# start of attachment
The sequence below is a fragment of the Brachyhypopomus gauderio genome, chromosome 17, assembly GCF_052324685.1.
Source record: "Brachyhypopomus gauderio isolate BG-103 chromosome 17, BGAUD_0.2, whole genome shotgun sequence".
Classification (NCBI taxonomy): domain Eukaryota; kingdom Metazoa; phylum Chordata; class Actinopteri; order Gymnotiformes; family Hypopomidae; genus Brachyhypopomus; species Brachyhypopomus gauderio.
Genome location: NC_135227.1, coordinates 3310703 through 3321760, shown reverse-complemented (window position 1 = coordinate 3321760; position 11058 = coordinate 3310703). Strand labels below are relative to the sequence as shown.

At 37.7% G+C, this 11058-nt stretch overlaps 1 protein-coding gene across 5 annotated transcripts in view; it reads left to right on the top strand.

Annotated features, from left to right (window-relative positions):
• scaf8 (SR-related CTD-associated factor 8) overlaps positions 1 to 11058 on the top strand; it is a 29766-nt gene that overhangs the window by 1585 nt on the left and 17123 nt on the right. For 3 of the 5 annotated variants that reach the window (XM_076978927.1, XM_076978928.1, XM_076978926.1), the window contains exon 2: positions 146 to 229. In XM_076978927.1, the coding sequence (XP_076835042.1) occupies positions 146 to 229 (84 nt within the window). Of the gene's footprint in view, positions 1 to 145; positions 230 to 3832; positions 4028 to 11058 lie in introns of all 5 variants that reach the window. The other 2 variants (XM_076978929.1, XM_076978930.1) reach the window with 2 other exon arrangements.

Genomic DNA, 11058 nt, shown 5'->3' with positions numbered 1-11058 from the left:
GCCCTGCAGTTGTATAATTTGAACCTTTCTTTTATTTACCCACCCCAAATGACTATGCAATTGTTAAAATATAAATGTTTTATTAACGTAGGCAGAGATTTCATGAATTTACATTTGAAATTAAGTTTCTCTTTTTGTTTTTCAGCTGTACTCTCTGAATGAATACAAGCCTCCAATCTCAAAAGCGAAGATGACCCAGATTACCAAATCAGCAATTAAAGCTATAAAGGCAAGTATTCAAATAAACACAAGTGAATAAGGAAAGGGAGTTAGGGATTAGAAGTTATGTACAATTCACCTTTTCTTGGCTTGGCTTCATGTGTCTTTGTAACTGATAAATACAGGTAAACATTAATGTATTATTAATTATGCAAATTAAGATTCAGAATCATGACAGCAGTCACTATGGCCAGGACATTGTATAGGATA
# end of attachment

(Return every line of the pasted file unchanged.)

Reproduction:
The sequence below is a fragment of the Brachyhypopomus gauderio genome, chromosome 17, assembly GCF_052324685.1.
Source record: "Brachyhypopomus gauderio isolate BG-103 chromosome 17, BGAUD_0.2, whole genome shotgun sequence".
Classification (NCBI taxonomy): domain Eukaryota; kingdom Metazoa; phylum Chordata; class Actinopteri; order Gymnotiformes; family Hypopomidae; genus Brachyhypopomus; species Brachyhypopomus gauderio.
Genome location: NC_135227.1, coordinates 3310703 through 3321760, shown reverse-complemented (window position 1 = coordinate 3321760; position 11058 = coordinate 3310703). Strand labels below are relative to the sequence as shown.

At 37.7% G+C, this 11058-nt stretch overlaps 1 protein-coding gene across 5 annotated transcripts in view; it reads left to right on the top strand.

Annotated features, from left to right (window-relative positions):
• scaf8 (SR-related CTD-associated factor 8) overlaps positions 1 to 11058 on the top strand; it is a 29766-nt gene that overhangs the window by 1585 nt on the left and 17123 nt on the right. For 3 of the 5 annotated variants that reach the window (XM_076978927.1, XM_076978928.1, XM_076978926.1), the window contains exon 2: positions 146 to 229. In XM_076978927.1, the coding sequence (XP_076835042.1) occupies positions 146 to 229 (84 nt within the window). Of the gene's footprint in view, positions 1 to 145; positions 230 to 3832; positions 4028 to 11058 lie in introns of all 5 variants that reach the window. The other 2 variants (XM_076978929.1, XM_076978930.1) reach the window with 2 other exon arrangements.

Genomic DNA, 11058 nt, shown 5'->3' with positions numbered 1-11058 from the left:
GCCCTGCAGTTGTATAATTTGAACCTTTCTTTTATTTACCCACCCCAAATGACTATGCAATTGTTAAAATATAAATGTTTTATTAACGTAGGCAGAGATTTCATGAATTTACATTTGAAATTAAGTTTCTCTTTTTGTTTTTCAGCTGTACTCTCTGAATGAATACAAGCCTCCAATCTCAAAAGCGAAGATGACCCAGATTACCAAATCAGCAATTAAAGCTATAAAGGCAAGTATTCAAATAAACACAAGTGAATAAGGAAAGGGAGTTAGGGATTAGAAGTTATGTACAATTCACCTTTTCTTGGCTTGGCTTCATGTGTCTTTGTAACTGATAAATACAGGTAAACATTAATGTATTATTAATTATGCAAATTAAGATTCAGAATCATGACAGCAGTCACTATGGCCAGGACATTGTATAGGATA